Bil’s rating (out of 5): BB.5.
Original title: Masculin-Feminin: 15 Faits Precis
France/Sweden, 1966. Anouchka Films, Argos Films, Sandrews, Svensk Filmindustri. Screenplay by Jean-Luc Godard, based on the stories La Femme de Paul and Le Signe by Guy de Maupassant. Cinematography by Willy Kurant. Produced by Anatole Dauman. Music by Jean-Jacques Debout. Film Editing by Agnes Guillemot.
It’s hard to figure out what exactly Godard was going for with this one. Even his rambliest, most disjointed films have a purpose or theme, but here it feels like he’s making it up as he goes along. It concerns relationships between men and women, namely that between Jean-Pierre Léaud (at his most charming) and pop singer Chantal Goya as they meet, fall in love, fight and talk…endlessly. It’s shot to gorgeous precision, as devastatingly cool to look at as all the French New Wave films, but it only has a few moments that really engage the audience’s attention. Look for an awesome cameo by Brigitte Bardot at her loveliest and least insane.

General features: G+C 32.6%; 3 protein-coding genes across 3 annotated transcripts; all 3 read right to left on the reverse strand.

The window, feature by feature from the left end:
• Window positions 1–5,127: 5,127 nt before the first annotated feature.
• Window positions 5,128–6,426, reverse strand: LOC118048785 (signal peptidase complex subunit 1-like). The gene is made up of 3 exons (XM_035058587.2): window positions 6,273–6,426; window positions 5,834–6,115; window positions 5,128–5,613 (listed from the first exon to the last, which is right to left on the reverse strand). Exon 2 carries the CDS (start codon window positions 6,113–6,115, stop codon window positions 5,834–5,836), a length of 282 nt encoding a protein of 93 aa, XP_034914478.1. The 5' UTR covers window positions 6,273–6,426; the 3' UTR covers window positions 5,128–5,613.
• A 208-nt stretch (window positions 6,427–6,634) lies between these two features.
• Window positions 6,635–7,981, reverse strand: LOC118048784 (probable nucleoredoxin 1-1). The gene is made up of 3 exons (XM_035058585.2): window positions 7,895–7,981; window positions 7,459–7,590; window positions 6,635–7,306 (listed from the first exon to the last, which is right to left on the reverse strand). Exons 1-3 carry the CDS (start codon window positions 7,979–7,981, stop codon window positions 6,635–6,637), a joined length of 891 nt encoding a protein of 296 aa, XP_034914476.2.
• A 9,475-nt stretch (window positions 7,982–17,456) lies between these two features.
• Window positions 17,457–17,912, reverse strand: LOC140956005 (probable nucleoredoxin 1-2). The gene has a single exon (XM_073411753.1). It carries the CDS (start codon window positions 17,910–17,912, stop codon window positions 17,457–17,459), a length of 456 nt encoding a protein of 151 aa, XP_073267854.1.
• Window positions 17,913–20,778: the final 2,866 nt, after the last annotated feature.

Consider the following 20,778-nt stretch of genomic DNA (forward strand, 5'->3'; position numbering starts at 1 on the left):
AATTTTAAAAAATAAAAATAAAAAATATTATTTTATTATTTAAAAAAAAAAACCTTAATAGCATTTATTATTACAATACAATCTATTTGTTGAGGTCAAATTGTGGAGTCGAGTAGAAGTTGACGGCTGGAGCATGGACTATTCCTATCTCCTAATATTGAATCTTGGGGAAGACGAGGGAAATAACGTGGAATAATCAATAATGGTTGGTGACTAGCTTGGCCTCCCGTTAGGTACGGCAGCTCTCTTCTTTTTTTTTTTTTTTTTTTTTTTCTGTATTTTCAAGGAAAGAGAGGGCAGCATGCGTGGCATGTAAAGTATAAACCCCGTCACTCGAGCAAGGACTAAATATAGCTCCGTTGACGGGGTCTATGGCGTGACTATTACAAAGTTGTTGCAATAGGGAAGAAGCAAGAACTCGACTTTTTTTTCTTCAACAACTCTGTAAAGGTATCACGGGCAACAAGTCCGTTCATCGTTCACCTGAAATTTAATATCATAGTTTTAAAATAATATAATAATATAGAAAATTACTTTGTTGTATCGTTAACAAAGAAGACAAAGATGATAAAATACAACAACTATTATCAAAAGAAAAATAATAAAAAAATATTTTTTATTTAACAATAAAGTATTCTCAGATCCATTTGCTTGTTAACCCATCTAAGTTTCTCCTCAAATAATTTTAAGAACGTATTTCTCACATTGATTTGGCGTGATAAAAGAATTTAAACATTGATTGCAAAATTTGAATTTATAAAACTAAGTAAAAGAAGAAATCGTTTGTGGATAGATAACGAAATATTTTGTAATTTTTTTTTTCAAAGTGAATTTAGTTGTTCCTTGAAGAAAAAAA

The Criterion Collection: #308